An admiring, inspiring account of how the Army shapes and sharpens the tip of its spear.




A former Navy SEAL takes an inside look at how the Army selects and trains its elite warriors.

Among the American military’s special operations forces none has an older or more distinguished history than the Army Rangers. Couch (Chosen Soldier: The Making of a Special Forces Warrior, 2007, etc.) takes us briefly through these glittering annals, but quickly focuses on the unit’s modern incarnation, the 75th Ranger Regiment, and its preparation of soldiers for their direct-action mission. A light infantry, mobile assault force that typically fights at night, the rapidly deployed Rangers conduct raids designed to kill or capture the enemy, to disrupt his operations, and to seize objectives like airports or embassies. To accomplish this mission, Ranger candidates, recruited from regular Army volunteers, undergo arduous training and merciless evaluation, all levels of which Couch examines. Granted unprecedented access, Couch follows a Ranger class through to its departure for the battlefield. He liberally sprinkles the narrative with interviews of the candidates and their trainers, paying due attention to the specific skills taught—shooting, breaching, mobility, hand-to-hand fighting, fast-roping, etc.—but focusing even more on a complete picture of the unique Ranger culture. The requisite physical fitness, intelligence, mental toughness, ethical maturity, patriotism and cultural suitability of each Ranger are always subject to proof in a regiment where you “have to earn your Scroll every day.” The peer-review process will strike civilians as brutal, but the Rangers’ candid assessment of their fellows, Couch makes clear, is crucial when lives depend on the creativity, cooperation, stability and reliability of each soldier.

An admiring, inspiring account of how the Army shapes and sharpens the tip of its spear. 

Pub Date: July 3, 2012

ISBN: 978-0-425-24758-7

Page Count: 368

Publisher: Dutton Caliber

Review Posted Online: May 31, 2012

Kirkus Reviews Issue: June 15, 2012

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The author's youthfulness helps to assure the inevitable comparison with the Anne Frank diary although over and above the...


Elie Wiesel spent his early years in a small Transylvanian town as one of four children. 

He was the only one of the family to survive what Francois Maurois, in his introduction, calls the "human holocaust" of the persecution of the Jews, which began with the restrictions, the singularization of the yellow star, the enclosure within the ghetto, and went on to the mass deportations to the ovens of Auschwitz and Buchenwald. There are unforgettable and horrifying scenes here in this spare and sombre memoir of this experience of the hanging of a child, of his first farewell with his father who leaves him an inheritance of a knife and a spoon, and of his last goodbye at Buchenwald his father's corpse is already cold let alone the long months of survival under unconscionable conditions.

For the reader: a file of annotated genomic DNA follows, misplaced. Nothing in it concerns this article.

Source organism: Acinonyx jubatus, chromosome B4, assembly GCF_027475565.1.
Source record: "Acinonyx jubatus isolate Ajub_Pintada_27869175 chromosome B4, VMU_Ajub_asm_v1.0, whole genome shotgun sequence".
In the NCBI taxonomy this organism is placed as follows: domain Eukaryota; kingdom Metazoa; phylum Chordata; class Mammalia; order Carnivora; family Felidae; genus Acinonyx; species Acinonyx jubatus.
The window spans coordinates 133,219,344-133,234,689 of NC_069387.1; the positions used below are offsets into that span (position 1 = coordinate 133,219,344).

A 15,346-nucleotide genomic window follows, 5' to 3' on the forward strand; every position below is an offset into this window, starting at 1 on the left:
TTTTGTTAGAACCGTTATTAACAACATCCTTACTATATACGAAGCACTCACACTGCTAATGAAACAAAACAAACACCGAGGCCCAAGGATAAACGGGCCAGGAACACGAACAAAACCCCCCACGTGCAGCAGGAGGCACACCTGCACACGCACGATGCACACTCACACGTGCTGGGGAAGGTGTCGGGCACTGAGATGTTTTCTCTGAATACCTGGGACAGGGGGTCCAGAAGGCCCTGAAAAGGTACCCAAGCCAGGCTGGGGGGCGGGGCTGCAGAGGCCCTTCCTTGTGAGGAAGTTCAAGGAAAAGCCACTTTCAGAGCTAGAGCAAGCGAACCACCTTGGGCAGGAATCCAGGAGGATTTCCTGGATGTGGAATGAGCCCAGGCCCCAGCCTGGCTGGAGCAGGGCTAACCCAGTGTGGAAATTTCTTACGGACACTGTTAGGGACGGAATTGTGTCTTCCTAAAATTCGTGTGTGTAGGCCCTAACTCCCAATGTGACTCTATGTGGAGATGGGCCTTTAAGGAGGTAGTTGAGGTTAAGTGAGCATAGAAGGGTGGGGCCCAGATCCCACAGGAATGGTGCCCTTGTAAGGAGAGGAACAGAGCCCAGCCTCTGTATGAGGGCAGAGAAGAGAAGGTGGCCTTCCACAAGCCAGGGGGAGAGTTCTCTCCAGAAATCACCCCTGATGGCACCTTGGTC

The author's youthfulness helps to assure the inevitable comparison with the Anne Frank diary although over and above the sphere of suffering shared, and in this case extended to the death march itself, there is no spiritual or emotional legacy here to offset any reader reluctance.

Pub Date: Jan. 16, 2006

ISBN: 0374500010

Page Count: 120

Publisher: Hill & Wang

Review Posted Online: Oct. 7, 2011

Kirkus Reviews Issue: Jan. 15, 2006

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For Howard Zinn, long-time civil rights and anti-war activist, history and ideology have a lot in common. Since he thinks that everything is in someone's interest, the historian—Zinn posits—has to figure out whose interests he or she is defining/defending/reconstructing (hence one of his previous books, The Politics of History). Zinn has no doubts about where he stands in this "people's history": "it is a history disrespectful of governments and respectful of people's movements of resistance." So what we get here, instead of the usual survey of wars, presidents, and institutions, is a survey of the usual rebellions, strikes, and protest movements. Zinn starts out by depicting the arrival of Columbus in North America from the standpoint of the Indians (which amounts to their standpoint as constructed from the observations of the Europeans); and, after easily establishing the cultural disharmony that ensued, he goes on to the importation of slaves into the colonies. Add the laborers and indentured servants that followed, plus women and later immigrants, and you have Zinn's amorphous constituency. To hear Zinn tell it, all anyone did in America at any time was to oppress or be oppressed; and so he obscures as much as his hated mainstream historical foes do—only in Zinn's case there is that absurd presumption that virtually everything that came to pass was the work of ruling-class planning: this amounts to one great indictment for conspiracy. Despite surface similarities, this is not a social history, since we get no sense of the fabric of life. Instead of negating the one-sided histories he detests, Zinn has merely reversed the image; the distortion remains.

Pub Date: Jan. 1, 1979

ISBN: 0061965588

Page Count: 772

Publisher: Harper & Row

Review Posted Online: May 26, 2012

Kirkus Reviews Issue: Jan. 1, 1979

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